U.S. stocks rallied, with the Dow Jones industrial average jumping 260 points, or 1.5%. The Dow finished at 17,814, just a few points below where it started 2015. Meanwhile, the S&P 500 and the Nasdaq composite gained 1.5% and 1.8%, respectively, in a day that saw both indices wipe out all previous losses for 2015 seen earlier in January.

U.S. stocks have had a turbulent start to the year as low oil prices and concern over economic growth overseas have wreaked havoc on investor confidence and sent stocks on several losing streaks.

A handful of strong quarterly earnings reports also gave the U.S. market a boost on Thursday as shares of Southwest Airlines and railroad company Union Pacific both surged on strong financial numbers. EBay’s shares also gained 7% one day after the e-commerce giant announced massive job cuts and a standstill agreement with activist investor Carl Icahn.

—Reuters contributed to this report.

This article originally appeared on Fortune.com.

TIME Economy

Europe’s Economic Band-Aid Won’t Cure What Really Ails It

Prime Minister David Cameron Tries To Take A Harder Line with Europe
E.U. flags are pictured outside the European Commission building in Brussels on Oct. 24, 2014 Carl Court—Getty Images

Quantitative easing is a good start, but it won't fix the Continent's underlying wounds

Markets always love a money dump, which is why European stocks are now rallying on news that the European Central Bank will purchase 1.1 trillion worth of euro-denominated bonds between now and September 2016. Bond yields are dropping, implying less risk in the European debt markets. And the value of the euro itself is falling, which should make European exports more competitive, which could in turn bolster the European economy over all.

All good, right? For now, yes, it is all good.

But let’s remember that central bank quantitative easing (QE) of the kind that Europe is now embarking on is always just a Band-Aid on economic troubles, not a solution to underlying structural issues in a country (or in this case, a region). Just as the Fed’s $4 trillion QE money dump bolstered the markets but didn’t fix the core problems in our economy—growing inequality, a high/low job market without enough work in the middle, flat wages, historically low workforce participation—so the ECB QE will excite markets for a while, but it won’t mend the problems that led Europe to need this program to begin with.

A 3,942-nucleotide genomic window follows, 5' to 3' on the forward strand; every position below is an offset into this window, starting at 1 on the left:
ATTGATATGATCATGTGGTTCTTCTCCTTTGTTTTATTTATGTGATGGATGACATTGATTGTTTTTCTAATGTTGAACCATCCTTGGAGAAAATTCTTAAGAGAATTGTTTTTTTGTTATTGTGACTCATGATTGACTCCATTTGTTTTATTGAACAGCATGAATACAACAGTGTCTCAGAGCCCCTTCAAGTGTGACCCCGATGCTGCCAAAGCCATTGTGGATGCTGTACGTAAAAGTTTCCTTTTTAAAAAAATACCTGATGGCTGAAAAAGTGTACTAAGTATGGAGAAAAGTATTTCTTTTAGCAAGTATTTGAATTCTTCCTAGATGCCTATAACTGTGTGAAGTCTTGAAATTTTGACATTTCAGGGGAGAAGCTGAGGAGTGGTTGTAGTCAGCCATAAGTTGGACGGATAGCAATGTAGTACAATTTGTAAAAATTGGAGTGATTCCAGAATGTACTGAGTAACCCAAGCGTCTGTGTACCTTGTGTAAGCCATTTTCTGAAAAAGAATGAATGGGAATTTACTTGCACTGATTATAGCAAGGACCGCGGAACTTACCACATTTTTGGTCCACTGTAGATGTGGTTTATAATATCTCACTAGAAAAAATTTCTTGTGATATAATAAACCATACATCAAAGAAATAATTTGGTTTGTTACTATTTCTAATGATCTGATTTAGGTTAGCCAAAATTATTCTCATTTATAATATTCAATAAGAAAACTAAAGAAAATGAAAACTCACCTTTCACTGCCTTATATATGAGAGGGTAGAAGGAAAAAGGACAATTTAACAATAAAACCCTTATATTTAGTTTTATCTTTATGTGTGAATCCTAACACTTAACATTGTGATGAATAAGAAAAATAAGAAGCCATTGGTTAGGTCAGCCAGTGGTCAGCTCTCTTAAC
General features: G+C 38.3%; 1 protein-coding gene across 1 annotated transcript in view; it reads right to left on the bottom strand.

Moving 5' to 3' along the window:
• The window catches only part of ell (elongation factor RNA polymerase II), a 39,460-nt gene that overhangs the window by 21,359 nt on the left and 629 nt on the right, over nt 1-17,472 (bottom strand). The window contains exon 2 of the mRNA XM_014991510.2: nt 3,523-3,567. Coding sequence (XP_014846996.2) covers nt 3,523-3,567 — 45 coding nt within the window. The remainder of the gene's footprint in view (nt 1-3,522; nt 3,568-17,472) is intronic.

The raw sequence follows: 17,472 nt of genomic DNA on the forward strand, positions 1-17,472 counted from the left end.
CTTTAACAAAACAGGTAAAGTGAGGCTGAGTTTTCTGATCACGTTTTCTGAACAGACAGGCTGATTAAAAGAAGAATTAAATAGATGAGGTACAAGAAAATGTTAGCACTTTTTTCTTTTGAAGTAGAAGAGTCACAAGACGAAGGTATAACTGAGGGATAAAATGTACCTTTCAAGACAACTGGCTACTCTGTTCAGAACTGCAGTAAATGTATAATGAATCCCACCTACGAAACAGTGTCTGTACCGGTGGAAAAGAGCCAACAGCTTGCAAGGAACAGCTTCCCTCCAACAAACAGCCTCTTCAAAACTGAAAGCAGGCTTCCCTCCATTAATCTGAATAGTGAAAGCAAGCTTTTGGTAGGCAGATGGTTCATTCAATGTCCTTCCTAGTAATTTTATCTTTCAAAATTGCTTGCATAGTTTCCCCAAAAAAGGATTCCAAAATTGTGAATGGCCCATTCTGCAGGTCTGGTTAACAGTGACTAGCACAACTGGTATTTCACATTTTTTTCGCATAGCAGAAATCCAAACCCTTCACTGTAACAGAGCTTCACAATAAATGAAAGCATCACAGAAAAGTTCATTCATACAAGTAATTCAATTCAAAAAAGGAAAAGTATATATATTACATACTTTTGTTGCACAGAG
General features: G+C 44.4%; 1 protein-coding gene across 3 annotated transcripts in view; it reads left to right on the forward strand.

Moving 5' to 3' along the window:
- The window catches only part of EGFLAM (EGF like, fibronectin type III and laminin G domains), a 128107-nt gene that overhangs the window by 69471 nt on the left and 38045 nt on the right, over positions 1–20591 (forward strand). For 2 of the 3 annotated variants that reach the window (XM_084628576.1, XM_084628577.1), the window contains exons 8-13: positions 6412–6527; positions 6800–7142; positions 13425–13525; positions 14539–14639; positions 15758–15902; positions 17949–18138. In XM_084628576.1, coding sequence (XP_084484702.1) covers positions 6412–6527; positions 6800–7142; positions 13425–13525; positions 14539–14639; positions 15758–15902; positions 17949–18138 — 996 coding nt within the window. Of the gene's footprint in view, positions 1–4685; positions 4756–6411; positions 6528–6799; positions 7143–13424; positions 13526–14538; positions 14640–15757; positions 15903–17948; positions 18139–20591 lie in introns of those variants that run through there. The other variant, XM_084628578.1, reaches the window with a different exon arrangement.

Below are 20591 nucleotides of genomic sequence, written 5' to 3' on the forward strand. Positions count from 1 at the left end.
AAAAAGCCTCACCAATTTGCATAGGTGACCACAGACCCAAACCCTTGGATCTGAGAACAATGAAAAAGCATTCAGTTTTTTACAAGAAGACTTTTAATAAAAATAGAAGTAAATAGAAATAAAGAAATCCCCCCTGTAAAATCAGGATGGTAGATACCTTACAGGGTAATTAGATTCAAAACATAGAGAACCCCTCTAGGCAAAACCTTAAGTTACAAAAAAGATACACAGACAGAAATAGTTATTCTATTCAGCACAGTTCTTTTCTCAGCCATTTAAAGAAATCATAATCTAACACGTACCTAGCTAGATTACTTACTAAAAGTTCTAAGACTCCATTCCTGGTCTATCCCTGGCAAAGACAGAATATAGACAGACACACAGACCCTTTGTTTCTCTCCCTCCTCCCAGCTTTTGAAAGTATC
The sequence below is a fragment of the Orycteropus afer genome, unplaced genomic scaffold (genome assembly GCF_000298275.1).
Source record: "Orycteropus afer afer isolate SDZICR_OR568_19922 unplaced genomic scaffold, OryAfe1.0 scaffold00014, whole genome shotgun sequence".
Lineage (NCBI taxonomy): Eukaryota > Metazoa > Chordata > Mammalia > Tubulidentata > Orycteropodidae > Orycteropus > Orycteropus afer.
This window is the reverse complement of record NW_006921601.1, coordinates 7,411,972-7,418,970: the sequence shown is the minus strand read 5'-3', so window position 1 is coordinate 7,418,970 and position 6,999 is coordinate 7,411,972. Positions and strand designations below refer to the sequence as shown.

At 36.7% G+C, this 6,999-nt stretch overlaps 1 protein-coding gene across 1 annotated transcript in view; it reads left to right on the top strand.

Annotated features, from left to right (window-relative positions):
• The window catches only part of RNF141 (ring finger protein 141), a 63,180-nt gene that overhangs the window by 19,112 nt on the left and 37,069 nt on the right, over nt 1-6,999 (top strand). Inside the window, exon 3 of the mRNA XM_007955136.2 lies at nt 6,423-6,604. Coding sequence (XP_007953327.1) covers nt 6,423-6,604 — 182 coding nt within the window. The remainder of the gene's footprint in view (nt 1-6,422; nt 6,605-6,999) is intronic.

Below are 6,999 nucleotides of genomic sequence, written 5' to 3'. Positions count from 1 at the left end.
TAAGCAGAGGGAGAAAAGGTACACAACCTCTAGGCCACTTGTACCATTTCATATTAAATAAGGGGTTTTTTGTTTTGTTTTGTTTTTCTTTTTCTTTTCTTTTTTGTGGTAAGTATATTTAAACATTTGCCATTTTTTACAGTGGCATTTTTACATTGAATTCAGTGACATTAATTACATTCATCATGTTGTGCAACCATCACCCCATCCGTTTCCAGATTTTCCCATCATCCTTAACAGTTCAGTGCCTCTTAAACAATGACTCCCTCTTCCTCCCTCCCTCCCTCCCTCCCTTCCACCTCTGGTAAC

Those consist primarily of a debt crisis stemming from the lack of real political integration within the EU. Right now, Europe has a currency and an economic union that exists in a kind of fantasy land, with no underlying political unity. Until the Germans start acting more European (meaning creating a consumption society and realizing that they’ll have to do some fiscal transfers to struggling peripheral nations in exchange for the huge export benefits they get from the euro), and countries like Spain, Italy, Portugal and France start making the changes they really need (all the usual stuff—labor market reforms, cutting red tape, fighting corruption, opening up service markets), the debt crisis won’t go away.

Indeed, the challenge now is for countries is to use the breathing room that the ECB has given them to really come together over the next 18 months and make those reforms happen while committing to a truly integrated Europe. Germany should say it will unequivocally back peripheral nations financially in exchange for a promise of real reforms in those nations. (There should also be tough penalties for failure on both sides of the bargain.)

That will be tough for sure, but Europe will find itself in an even worse place come September 2016 if it doesn’t take action now. Post QE, without any real structural reform, the EU will simply have an even more bloated balance sheet, and the market will exact punishment for it. For a historical lesson on this, look to the many emerging market crises of the past where countries tried to spend themselves out of their problems without doing underlying reforms; it always ends in a stock market crash, a financial crisis, and plenty of tears.

The buck has stopped for Europe. The ECB has called policy makers’ bluff. It’s time to create a real United States of Europe to match the common currency.

TIME Davos

The Coming Crisis Making the World’s Most Powerful People Blanch